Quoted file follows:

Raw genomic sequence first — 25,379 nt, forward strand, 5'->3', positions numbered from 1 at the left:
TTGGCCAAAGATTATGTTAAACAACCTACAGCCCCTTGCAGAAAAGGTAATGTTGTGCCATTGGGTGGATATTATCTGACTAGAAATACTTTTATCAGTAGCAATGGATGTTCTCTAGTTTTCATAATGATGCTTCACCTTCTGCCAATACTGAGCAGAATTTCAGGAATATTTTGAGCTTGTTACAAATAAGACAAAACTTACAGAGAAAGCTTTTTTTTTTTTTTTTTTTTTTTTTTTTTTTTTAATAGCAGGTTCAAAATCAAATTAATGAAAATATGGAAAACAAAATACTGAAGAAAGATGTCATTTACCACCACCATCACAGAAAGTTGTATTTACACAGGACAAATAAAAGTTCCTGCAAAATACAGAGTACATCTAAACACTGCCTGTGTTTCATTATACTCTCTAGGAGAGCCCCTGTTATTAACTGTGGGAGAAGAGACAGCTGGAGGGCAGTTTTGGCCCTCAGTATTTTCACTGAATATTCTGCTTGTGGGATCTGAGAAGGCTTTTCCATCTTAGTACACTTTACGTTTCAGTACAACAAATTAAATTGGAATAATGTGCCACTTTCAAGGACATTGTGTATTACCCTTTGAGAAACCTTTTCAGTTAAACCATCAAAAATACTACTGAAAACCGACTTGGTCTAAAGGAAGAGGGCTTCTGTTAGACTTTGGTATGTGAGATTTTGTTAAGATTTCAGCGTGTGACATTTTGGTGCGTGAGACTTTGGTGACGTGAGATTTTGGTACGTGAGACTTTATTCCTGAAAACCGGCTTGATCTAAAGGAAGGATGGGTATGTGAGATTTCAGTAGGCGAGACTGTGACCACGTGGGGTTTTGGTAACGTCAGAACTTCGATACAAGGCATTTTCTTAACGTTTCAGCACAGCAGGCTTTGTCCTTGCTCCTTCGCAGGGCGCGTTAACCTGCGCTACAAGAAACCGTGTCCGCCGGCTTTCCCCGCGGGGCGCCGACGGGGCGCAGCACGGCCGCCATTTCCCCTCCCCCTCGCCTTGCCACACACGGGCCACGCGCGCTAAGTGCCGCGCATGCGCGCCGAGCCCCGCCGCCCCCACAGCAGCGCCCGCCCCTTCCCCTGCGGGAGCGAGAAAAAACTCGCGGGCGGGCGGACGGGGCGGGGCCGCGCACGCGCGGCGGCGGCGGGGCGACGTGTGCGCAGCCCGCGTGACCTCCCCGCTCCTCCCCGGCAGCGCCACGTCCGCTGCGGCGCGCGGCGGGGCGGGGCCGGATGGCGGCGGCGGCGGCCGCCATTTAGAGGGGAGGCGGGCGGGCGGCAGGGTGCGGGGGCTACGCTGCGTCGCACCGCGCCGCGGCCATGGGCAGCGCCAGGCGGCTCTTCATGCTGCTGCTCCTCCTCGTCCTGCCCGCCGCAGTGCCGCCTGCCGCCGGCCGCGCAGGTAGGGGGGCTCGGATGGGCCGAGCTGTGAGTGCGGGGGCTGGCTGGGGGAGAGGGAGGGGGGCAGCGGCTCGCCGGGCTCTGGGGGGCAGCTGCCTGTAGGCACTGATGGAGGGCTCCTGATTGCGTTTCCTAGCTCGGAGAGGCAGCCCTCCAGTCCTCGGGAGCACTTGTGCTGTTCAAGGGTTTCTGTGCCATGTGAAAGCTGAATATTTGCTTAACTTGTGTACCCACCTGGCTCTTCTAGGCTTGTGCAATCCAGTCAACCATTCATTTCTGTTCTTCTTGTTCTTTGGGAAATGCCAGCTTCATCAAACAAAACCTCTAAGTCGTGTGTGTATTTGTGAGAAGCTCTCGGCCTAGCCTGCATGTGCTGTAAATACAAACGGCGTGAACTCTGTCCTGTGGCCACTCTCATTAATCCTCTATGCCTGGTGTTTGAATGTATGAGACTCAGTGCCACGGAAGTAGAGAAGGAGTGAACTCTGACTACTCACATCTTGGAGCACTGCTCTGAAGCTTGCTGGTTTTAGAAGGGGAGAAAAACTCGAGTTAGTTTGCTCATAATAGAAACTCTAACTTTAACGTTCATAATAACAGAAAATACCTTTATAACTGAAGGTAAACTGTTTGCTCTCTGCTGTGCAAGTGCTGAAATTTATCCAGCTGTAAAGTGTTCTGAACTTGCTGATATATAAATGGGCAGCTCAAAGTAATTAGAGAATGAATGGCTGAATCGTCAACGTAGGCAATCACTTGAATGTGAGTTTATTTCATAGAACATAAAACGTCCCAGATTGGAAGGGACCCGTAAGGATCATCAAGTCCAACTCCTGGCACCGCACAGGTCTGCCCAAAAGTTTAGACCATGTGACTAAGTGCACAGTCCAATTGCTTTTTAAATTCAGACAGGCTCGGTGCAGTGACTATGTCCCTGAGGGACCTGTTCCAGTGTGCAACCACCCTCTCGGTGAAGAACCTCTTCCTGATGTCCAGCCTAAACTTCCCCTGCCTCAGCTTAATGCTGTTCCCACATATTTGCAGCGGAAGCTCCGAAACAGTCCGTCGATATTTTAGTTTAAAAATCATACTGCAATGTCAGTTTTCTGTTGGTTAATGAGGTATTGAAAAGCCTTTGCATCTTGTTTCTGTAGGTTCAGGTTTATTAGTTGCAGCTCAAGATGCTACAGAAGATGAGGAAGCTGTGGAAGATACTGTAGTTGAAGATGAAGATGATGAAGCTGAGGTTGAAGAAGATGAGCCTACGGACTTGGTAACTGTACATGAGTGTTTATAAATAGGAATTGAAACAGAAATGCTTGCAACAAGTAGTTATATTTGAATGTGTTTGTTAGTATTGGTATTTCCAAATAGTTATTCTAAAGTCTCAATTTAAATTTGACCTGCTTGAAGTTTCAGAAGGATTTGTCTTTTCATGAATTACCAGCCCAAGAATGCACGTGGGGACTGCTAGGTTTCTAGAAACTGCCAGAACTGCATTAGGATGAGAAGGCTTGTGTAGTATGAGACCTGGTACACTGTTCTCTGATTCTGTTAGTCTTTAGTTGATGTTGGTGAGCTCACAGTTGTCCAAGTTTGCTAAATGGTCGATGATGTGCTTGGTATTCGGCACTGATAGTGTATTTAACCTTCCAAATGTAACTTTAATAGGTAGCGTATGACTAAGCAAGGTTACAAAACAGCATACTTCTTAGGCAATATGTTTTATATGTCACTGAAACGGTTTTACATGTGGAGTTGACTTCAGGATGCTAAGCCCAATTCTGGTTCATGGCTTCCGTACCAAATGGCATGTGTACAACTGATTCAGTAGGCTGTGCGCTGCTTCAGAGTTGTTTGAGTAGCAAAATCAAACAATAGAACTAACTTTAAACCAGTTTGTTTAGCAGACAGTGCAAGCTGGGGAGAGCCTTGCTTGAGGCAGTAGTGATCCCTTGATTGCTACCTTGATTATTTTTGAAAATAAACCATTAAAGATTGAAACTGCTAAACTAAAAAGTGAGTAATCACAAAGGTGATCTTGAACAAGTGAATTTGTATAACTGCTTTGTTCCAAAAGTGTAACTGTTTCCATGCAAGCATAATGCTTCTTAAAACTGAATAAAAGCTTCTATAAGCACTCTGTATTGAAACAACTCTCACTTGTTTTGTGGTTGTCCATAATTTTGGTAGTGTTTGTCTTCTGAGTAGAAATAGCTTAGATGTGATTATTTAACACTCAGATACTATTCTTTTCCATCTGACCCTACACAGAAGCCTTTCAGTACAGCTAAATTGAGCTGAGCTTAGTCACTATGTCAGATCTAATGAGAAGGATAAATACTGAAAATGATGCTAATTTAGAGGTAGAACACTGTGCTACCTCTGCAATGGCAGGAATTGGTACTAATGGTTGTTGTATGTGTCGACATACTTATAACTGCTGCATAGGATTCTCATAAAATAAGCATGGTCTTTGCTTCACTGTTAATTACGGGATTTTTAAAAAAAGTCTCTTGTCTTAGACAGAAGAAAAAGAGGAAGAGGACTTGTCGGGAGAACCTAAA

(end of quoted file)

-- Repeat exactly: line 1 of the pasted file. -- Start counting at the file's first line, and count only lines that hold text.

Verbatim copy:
Raw genomic sequence first — 25,379 nt, forward strand, 5'->3', positions numbered from 1 at the left: